So far we have looked at Kerouac’s early life: the area in which he grew up, his somewhat pathalogical relationship to his mother and his first, and perhaps defining impressions, of America. These can be read or re-read through the following links: Part 1. Part 2. Part 3.
In this chapter we look at Neal Cassady, Jack’s good friend and inspiration for the character Dean Moriarty in On the Road.
We have in the previous chapters established Kerouac’s admiration of the impossible, his fascination with the West as an ideal and legend, got a sense of his artistic rebellion in Spontaneous Prose, and his alienation from the America portrayed and promised by the Industrial Revolution. These conclusions have been drawn by studying his life and his surroundings. We’ve looked at his childhood influences, but what of those as an adult?
Neal Cassady was a part of the cultural movement as described by Kerouac as the fellaheen: a kind of wandering spirit in tune with his surroundings and one with the earth and himself. Or, as Clive Bush eloquently puts it, “a sense of cross-cultural global solidarity with oppressed and deprived peoples who could be romanticised as being without nationality, as primitive, instinctual, cunning and in tune with the ‘cosmos’”. Although a fellaheen is described as one without nationality, Kerouac in On the Road portrays Dean as ‘a young Gene Autry…a side-burned hero of the snowy West’ (Kerouac, 1955: 8) which links Cassady firmly with the image of America that has been described and discussed up until this point: the pastoral ideal.However, almost in the same breath Kerouac describes him as ‘a con-man, he was only conning because he wanted much to live and to get involved with people who would otherwise pay no attention to him. He was conning me and I knew it…’ (Kerouac, 1955: 10)
If we accept Dean Moriarty as an image of Kerouac’s idealised America then surely this description of him mirrors Kerouac’s own feelings towards the Gene Autry’s of this world? On the one hand he seems to accept the failings and the set-backs that are all too apparent in casting Dean is the archetypal ‘cowboy buddy’, but he labels him as such anyway. It is as though he is happy to trick himself into believing the cowboy myth still exists or perhaps it is Kerouac’s initial doubts about the promise of the pearl (see Kerouac and the West – Part 1) creeping in. What is striking however is his justification of Dean’s con tricks; although Dean is a conman in Kerouac’s eyes, he is instantly forgiven because his conning is actually linked to an ideal Jack wants to subscribe to. Is Kerouac saying that order to discover the untouched, innocent West, one must first trick yourself that it actually exists and surround yourself with those who purport and strengthen the myth? This ambivalence that infuses the opening pages of On the Road is brought somewhat to climax when Sal casts his eyes on his goal:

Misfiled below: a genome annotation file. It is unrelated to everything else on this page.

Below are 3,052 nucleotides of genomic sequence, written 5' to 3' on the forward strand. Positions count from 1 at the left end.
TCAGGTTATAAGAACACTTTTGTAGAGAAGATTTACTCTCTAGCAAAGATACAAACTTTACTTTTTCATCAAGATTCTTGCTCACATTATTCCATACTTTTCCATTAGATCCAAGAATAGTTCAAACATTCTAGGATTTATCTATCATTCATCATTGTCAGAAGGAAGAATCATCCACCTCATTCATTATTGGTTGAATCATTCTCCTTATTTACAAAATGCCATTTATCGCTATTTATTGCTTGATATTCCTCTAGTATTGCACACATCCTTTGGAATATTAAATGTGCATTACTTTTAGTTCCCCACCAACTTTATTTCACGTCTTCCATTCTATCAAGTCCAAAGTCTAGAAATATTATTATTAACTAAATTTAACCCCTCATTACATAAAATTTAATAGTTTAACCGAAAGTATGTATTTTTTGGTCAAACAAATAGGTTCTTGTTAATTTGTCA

Big crowds of businessmen, fat businessmen in boots and ten-gallon hats, with their heft wives in cowgirl attire bustled and whooped on the wooden sidewalks of old Cheyenne…Blank guns went off…I felt it was ridiculous: in my first shot at the West I was seeing to what absurd devices it had fallen… (Kerouac, 1955: 34)
Here Kerouac talks about The West as though he is already familiar with it, although nothing up until this point indicates that he has been there before. This could perhaps show just how much the image and ideal have imprinted themselves upon him. He already feels like he knows what The West is like without ever having been there. He talks in the above passage like an old man returning to his hometown only to find billboards, neon lights and all the other trappings of a modern society. Moreover, it also raises, or maybe reaffirms the earlier point about Kerouac’s love/hate relationship with The West that I have inferred stems from his mother (see Kerouac and The West – Part 2).
Jack experiences The West and is bitterly disappointed, but then continues on his travels anyway. It as though he is so intent on finding what he is looking for, he simply won’t believe it doesn’t exist. Like with his mother: he so desperately wants to make her happy and keep her close, yet she never has been happy and although physically close, judging what Ginsberg and Johnson have to say on the matter, she wasn’t the kind of woman to express it. So this I feel adequately explains Kerouac’s first impressions of The West. He sees it as home but at the same time home is filled with all the disappointments of his life there. He wants it to be special, he wants it to be idyllic and he’ll continue his search regardless of the results.
His friendship with Neal Cassady is as complicated as Kerouac himself. Cassady embodies all of Kerouac’s mixed emotions and ideas about The West. He is an archetypal American, yet has no nationality and Kerouac is allowing himself to be conned into accepting this image of The West that he so wants to believe in.
In part 4 we look at the name Sal Paradise and see if that too fits in our Kerouac character profile.